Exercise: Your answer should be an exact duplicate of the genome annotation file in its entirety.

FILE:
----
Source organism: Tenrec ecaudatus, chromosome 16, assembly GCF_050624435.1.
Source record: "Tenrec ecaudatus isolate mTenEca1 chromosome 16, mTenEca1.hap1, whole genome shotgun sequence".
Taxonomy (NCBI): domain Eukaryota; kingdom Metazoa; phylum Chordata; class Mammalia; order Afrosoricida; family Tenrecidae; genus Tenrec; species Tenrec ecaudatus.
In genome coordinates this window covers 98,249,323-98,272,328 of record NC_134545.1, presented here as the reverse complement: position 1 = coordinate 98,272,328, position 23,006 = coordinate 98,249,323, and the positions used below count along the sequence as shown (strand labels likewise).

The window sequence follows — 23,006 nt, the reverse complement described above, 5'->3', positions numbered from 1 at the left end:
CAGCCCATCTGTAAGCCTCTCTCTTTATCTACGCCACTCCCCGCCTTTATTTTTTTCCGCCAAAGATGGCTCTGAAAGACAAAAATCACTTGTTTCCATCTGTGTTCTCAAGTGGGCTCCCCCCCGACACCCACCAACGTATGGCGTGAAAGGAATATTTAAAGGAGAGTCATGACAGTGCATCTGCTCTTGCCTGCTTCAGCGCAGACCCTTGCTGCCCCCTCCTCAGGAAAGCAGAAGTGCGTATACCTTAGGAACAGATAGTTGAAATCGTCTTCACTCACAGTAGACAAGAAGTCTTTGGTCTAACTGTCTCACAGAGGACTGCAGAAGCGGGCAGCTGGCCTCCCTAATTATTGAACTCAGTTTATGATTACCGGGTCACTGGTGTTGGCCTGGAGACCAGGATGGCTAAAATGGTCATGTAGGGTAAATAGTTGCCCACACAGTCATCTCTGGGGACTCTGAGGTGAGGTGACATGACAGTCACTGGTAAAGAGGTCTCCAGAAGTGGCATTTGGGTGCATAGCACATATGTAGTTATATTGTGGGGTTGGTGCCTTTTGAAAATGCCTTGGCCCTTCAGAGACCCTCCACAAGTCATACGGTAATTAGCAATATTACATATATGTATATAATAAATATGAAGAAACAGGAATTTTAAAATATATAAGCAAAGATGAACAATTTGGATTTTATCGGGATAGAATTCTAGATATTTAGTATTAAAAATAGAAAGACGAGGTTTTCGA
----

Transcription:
Source organism: Tenrec ecaudatus, chromosome 16, assembly GCF_050624435.1.
Source record: "Tenrec ecaudatus isolate mTenEca1 chromosome 16, mTenEca1.hap1, whole genome shotgun sequence".
Taxonomy (NCBI): domain Eukaryota; kingdom Metazoa; phylum Chordata; class Mammalia; order Afrosoricida; family Tenrecidae; genus Tenrec; species Tenrec ecaudatus.
In genome coordinates this window covers 98,249,323-98,272,328 of record NC_134545.1, presented here as the reverse complement: position 1 = coordinate 98,272,328, position 23,006 = coordinate 98,249,323, and the positions used below count along the sequence as shown (strand labels likewise).

The window sequence follows — 23,006 nt, the reverse complement described above, 5'->3', positions numbered from 1 at the left end:
CAGCCCATCTGTAAGCCTCTCTCTTTATCTACGCCACTCCCCGCCTTTATTTTTTTCCGCCAAAGATGGCTCTGAAAGACAAAAATCACTTGTTTCCATCTGTGTTCTCAAGTGGGCTCCCCCCCGACACCCACCAACGTATGGCGTGAAAGGAATATTTAAAGGAGAGTCATGACAGTGCATCTGCTCTTGCCTGCTTCAGCGCAGACCCTTGCTGCCCCCTCCTCAGGAAAGCAGAAGTGCGTATACCTTAGGAACAGATAGTTGAAATCGTCTTCACTCACAGTAGACAAGAAGTCTTTGGTCTAACTGTCTCACAGAGGACTGCAGAAGCGGGCAGCTGGCCTCCCTAATTATTGAACTCAGTTTATGATTACCGGGTCACTGGTGTTGGCCTGGAGACCAGGATGGCTAAAATGGTCATGTAGGGTAAATAGTTGCCCACACAGTCATCTCTGGGGACTCTGAGGTGAGGTGACATGACAGTCACTGGTAAAGAGGTCTCCAGAAGTGGCATTTGGGTGCATAGCACATATGTAGTTATATTGTGGGGTTGGTGCCTTTTGAAAATGCCTTGGCCCTTCAGAGACCCTCCACAAGTCATACGGTAATTAGCAATATTACATATATGTATATAATAAATATGAAGAAACAGGAATTTTAAAATATATAAGCAAAGATGAACAATTTGGATTTTATCGGGATAGAATTCTAGATATTTAGTATTAAAAATAGAAAGACGAGGTTTTCGA